“Room at the Top,” directed by Jack Clayton, marries melodrama and realism in the paradigm example of the British New Wave.
The film follows the lust and love driven exploits of Joe Lampton played by Laurence Harvey. During the film, Joe splits his attention between Alice (Simone Signoret), a married woman in a loveless marriage, and Susan (Heather Sears), the wealthy daughter of an industrial magnate.
Upon its premiere in 1959, the film racked up several accolades. Hermione Baddeley as Elspeth was on-screen only briefly and still managed to nab up a best supporting actress nomination. By doing so, Baddeley’s performance became the shortest ever to be nominated for the award. The film was nominated for six Academy Awards and won for best actress and best adapted screenplay. The film also served as the directorial debut for Clayton, who went on to be a prolific director.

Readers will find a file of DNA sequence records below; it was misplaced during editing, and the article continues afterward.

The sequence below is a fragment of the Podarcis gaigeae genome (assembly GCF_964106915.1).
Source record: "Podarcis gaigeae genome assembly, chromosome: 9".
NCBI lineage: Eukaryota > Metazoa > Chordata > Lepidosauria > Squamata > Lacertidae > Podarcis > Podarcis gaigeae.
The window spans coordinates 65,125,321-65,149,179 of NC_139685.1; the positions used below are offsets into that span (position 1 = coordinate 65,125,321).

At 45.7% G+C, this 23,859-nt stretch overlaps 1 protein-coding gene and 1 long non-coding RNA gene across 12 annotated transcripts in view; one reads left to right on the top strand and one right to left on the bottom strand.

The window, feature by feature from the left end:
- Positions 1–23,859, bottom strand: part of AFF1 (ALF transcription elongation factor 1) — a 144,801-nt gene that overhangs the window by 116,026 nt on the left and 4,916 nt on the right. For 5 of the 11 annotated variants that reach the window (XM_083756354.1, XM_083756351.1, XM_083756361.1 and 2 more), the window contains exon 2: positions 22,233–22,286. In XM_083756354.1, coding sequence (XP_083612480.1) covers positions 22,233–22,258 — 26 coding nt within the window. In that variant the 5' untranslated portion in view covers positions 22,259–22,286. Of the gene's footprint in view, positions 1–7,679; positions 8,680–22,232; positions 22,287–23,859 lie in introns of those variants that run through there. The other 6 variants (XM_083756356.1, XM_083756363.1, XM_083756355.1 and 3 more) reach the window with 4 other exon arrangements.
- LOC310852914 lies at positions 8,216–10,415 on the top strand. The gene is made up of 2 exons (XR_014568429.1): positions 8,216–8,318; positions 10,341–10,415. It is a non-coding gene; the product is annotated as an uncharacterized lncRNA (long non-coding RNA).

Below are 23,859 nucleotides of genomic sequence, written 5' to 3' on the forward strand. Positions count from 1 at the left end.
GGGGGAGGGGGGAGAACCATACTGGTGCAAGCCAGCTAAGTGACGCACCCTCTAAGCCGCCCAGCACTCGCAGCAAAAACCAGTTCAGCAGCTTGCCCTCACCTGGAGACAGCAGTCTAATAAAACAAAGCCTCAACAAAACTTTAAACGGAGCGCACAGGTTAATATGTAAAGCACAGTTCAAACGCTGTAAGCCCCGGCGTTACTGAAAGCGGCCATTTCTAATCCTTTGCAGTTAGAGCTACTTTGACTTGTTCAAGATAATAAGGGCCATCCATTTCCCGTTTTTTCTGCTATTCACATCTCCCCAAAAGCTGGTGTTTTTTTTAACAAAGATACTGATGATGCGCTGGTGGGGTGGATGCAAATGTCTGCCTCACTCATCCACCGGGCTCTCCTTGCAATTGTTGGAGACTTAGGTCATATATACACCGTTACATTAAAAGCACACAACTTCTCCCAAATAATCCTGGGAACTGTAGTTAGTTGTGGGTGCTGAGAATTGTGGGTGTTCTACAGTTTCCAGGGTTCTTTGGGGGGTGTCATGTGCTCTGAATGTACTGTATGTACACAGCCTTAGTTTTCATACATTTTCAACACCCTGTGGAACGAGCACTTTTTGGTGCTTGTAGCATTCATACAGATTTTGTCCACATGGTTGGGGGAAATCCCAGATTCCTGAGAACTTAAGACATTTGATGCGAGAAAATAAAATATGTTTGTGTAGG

“Room at the Top” operates within the generic conventions of melodrama, complete with a mangled young woman and an angst-riddled leading man.
The film embodies the “kitchen sink” realism of the time, focusing in on class with an “angry young man” at its center. Joe is obsessed with money and status, trying desperately to escape his time in the war. His social-climbing ways manifest in a type of transactional misogyny, seeing the women around him as a combination of different values that can either serve or hurt him.
The perfect woman is articulated by a friend of Joe’s — someone with no ties and a nice family business. Long scenes are lent to Joe and his pals digging into the metrics of this system of judging women and giving grades to women. Ultimately, however, it becomes clear that women have far more power over Joe than he would like to think, as he falls deeper and deeper in love with both Susan and Alice.
“Room at the Top” served as the beginning of a new kind of maturity in British cinema, opening the door for more frank and open discussions of sex in cinema. While no characters in the film are generally likable, the situations of class strangulation in which they find themselves provide the sympathetic heart of the film.